If you have diabetes mellitus type 1 or type 2 you are likely to need a glucose meter. If you have been newly diagnosed with diabetes, you may question what type of glucometer will be appropriate for your blood glucose monitoring. What should you look for in a glucose meter? The following tips may help you decide on what type of glucometer is right for you.
- Price Range: Glucometers vary in price range. You can purchase glucose monitors from about $20 to $90 and over. The glucometers may be very expensive, but the container of testing strips can be what is expensive.
- Insurance Coverage: If you are a diabetic who must do a blood sugar test with a glucometer on a regular basis, you should consider purchasing a glucometer and diabetes testing strips that are covered by health insurance. Most brands, but not all, of blood glucose monitoring machines are covered by insurance. Some glucose monitoring machines and testing strips require higher co-pays than others.
- Accuracy: Some glucometers may be more accurate than others. Some brands of glucose meters have to be programmed to read the testing strips. If you are looking for a good glucose monitor, you will need to take certain things into consideration. For instance, if you think you might have problems programming a blood glucose monitoring machine, then you might need a simple machine that does not need to be pre-programmed. Units that require programming to read the testing strips will not be accurate if the glucometer isn’t programmed.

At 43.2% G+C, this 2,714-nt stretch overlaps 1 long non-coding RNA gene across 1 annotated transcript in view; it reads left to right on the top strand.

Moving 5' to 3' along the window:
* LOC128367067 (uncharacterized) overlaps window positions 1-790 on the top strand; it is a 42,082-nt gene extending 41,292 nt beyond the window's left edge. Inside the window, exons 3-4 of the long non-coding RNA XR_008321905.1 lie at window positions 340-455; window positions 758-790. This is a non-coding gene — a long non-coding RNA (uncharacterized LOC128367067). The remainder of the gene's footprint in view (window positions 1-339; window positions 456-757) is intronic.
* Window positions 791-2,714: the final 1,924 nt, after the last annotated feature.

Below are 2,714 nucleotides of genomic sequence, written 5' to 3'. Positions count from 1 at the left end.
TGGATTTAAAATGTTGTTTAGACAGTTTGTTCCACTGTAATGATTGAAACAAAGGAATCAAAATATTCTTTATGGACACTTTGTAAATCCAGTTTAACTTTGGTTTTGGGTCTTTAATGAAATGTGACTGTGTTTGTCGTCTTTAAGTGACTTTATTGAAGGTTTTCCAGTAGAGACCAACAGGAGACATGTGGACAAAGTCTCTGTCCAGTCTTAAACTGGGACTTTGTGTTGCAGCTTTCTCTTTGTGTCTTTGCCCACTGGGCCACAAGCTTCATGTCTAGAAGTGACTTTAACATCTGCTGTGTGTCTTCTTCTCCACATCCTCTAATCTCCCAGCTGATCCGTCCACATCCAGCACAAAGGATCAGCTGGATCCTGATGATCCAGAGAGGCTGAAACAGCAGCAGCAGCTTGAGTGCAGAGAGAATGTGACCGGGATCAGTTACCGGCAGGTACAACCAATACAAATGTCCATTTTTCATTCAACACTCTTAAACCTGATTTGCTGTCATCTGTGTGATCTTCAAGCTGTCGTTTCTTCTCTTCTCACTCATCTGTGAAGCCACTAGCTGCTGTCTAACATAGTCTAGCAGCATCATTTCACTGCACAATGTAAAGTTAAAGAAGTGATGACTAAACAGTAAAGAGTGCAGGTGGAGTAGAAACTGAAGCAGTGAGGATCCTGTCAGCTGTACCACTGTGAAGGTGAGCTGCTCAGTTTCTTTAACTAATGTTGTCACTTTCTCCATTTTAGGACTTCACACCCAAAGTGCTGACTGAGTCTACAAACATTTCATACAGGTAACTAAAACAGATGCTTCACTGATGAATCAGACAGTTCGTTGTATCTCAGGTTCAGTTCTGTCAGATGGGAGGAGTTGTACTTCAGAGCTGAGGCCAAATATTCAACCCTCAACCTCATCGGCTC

- Costs over Time: Some insurance companies pay for part of the cost of the testing supplies, such as the control solution, lancets, testing strips, and batteries. Some insurance companies will pay more for some glucose testing supplies than others. Most people choose glucometers and diabetic testing supplies according to the amount of insurance coverage allowed for them. If you need a diabetes glucose testing machine that isn’t covered by your insurance, you might have your doctor contact your insurance company to ask for coverage for your machine and testing supplies.
- Readability: Consider your eyesight. Does the glucose meter have a screen with numbers big enough to see? If your eyesight is relatively bad, you might not be able to see the blood glucose reading, so you might want to consider the size of the machine before purchasing it.
- Usability: Small glucometers may be attractive, but if you have dexterity problems of some sort, such as with arthritis of the hands, you may not be able to perform your blood sugar test by yourself.
- Features: Part of the pricing of glucometers is related to the memory feature. Some glucometers save only the last blood sugar test, while other machines save up to 500 diabetes monitoring results. If you have to test several times a day, you would likely need a glucometer with a large memory. With a large memory feature, you can review your blood glucose levels over several days.
- Blood Sample: You should consider purchasing a glucometer by how much blood that it needs to give a glucose test reading. If you think you won’t be able to tolerate sticking your fingers several times a day, you might want to choose a glucometer that can test blood samples taken from the arms, which are less sensitive to the sticks.
If you are tired of sticking your fingers to get blood samples for your glucometer readings, you might want to change to a glucose meter that doesn’t require you to stick your fingers. Many of the newer glucose meters are so high tech they require less blood to give a reading. It is important to check your blood glucose as ordered by your physician to monitor your diabetic blood sugar. Thus, if glucose testing is made easier, people with diabetes will not dread the next test.